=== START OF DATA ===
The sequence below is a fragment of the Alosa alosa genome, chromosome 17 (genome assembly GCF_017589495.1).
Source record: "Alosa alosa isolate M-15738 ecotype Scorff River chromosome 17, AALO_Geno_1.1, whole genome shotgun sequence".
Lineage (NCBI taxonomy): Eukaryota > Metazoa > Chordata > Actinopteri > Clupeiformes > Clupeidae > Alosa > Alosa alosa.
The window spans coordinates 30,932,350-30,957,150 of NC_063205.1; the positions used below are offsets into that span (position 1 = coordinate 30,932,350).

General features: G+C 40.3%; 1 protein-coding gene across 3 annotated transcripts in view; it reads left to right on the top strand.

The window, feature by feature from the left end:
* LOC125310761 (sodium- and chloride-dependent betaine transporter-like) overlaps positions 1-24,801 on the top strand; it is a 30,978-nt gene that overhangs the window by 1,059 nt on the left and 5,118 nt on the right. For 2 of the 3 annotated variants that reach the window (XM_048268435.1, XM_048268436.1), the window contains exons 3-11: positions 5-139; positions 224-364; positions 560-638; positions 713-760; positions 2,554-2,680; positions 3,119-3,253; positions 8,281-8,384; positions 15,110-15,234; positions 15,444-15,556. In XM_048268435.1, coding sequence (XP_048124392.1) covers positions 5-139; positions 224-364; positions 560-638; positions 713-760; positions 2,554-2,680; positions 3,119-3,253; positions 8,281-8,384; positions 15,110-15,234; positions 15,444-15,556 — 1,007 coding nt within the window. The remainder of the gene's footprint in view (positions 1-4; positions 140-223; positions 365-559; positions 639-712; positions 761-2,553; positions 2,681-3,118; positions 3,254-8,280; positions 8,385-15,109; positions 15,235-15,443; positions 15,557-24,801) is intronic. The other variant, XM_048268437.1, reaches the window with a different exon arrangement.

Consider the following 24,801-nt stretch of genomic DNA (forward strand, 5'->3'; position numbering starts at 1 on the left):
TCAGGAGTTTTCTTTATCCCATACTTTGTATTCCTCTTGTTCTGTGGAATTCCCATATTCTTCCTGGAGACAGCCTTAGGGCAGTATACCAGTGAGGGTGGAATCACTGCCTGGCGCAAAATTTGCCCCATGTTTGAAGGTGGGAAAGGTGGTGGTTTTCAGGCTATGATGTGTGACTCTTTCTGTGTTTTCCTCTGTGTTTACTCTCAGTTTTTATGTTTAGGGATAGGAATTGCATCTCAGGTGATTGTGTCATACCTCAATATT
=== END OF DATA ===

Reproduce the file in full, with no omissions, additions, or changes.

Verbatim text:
The sequence below is a fragment of the Alosa alosa genome, chromosome 17 (genome assembly GCF_017589495.1).
Source record: "Alosa alosa isolate M-15738 ecotype Scorff River chromosome 17, AALO_Geno_1.1, whole genome shotgun sequence".
Lineage (NCBI taxonomy): Eukaryota > Metazoa > Chordata > Actinopteri > Clupeiformes > Clupeidae > Alosa > Alosa alosa.
The window spans coordinates 30,932,350-30,957,150 of NC_063205.1; the positions used below are offsets into that span (position 1 = coordinate 30,932,350).

General features: G+C 40.3%; 1 protein-coding gene across 3 annotated transcripts in view; it reads left to right on the top strand.

The window, feature by feature from the left end:
* LOC125310761 (sodium- and chloride-dependent betaine transporter-like) overlaps positions 1-24,801 on the top strand; it is a 30,978-nt gene that overhangs the window by 1,059 nt on the left and 5,118 nt on the right. For 2 of the 3 annotated variants that reach the window (XM_048268435.1, XM_048268436.1), the window contains exons 3-11: positions 5-139; positions 224-364; positions 560-638; positions 713-760; positions 2,554-2,680; positions 3,119-3,253; positions 8,281-8,384; positions 15,110-15,234; positions 15,444-15,556. In XM_048268435.1, coding sequence (XP_048124392.1) covers positions 5-139; positions 224-364; positions 560-638; positions 713-760; positions 2,554-2,680; positions 3,119-3,253; positions 8,281-8,384; positions 15,110-15,234; positions 15,444-15,556 — 1,007 coding nt within the window. The remainder of the gene's footprint in view (positions 1-4; positions 140-223; positions 365-559; positions 639-712; positions 761-2,553; positions 2,681-3,118; positions 3,254-8,280; positions 8,385-15,109; positions 15,235-15,443; positions 15,557-24,801) is intronic. The other variant, XM_048268437.1, reaches the window with a different exon arrangement.

Consider the following 24,801-nt stretch of genomic DNA (forward strand, 5'->3'; position numbering starts at 1 on the left):
TCAGGAGTTTTCTTTATCCCATACTTTGTATTCCTCTTGTTCTGTGGAATTCCCATATTCTTCCTGGAGACAGCCTTAGGGCAGTATACCAGTGAGGGTGGAATCACTGCCTGGCGCAAAATTTGCCCCATGTTTGAAGGTGGGAAAGGTGGTGGTTTTCAGGCTATGATGTGTGACTCTTTCTGTGTTTTCCTCTGTGTTTACTCTCAGTTTTTATGTTTAGGGATAGGAATTGCATCTCAGGTGATTGTGTCATACCTCAATATT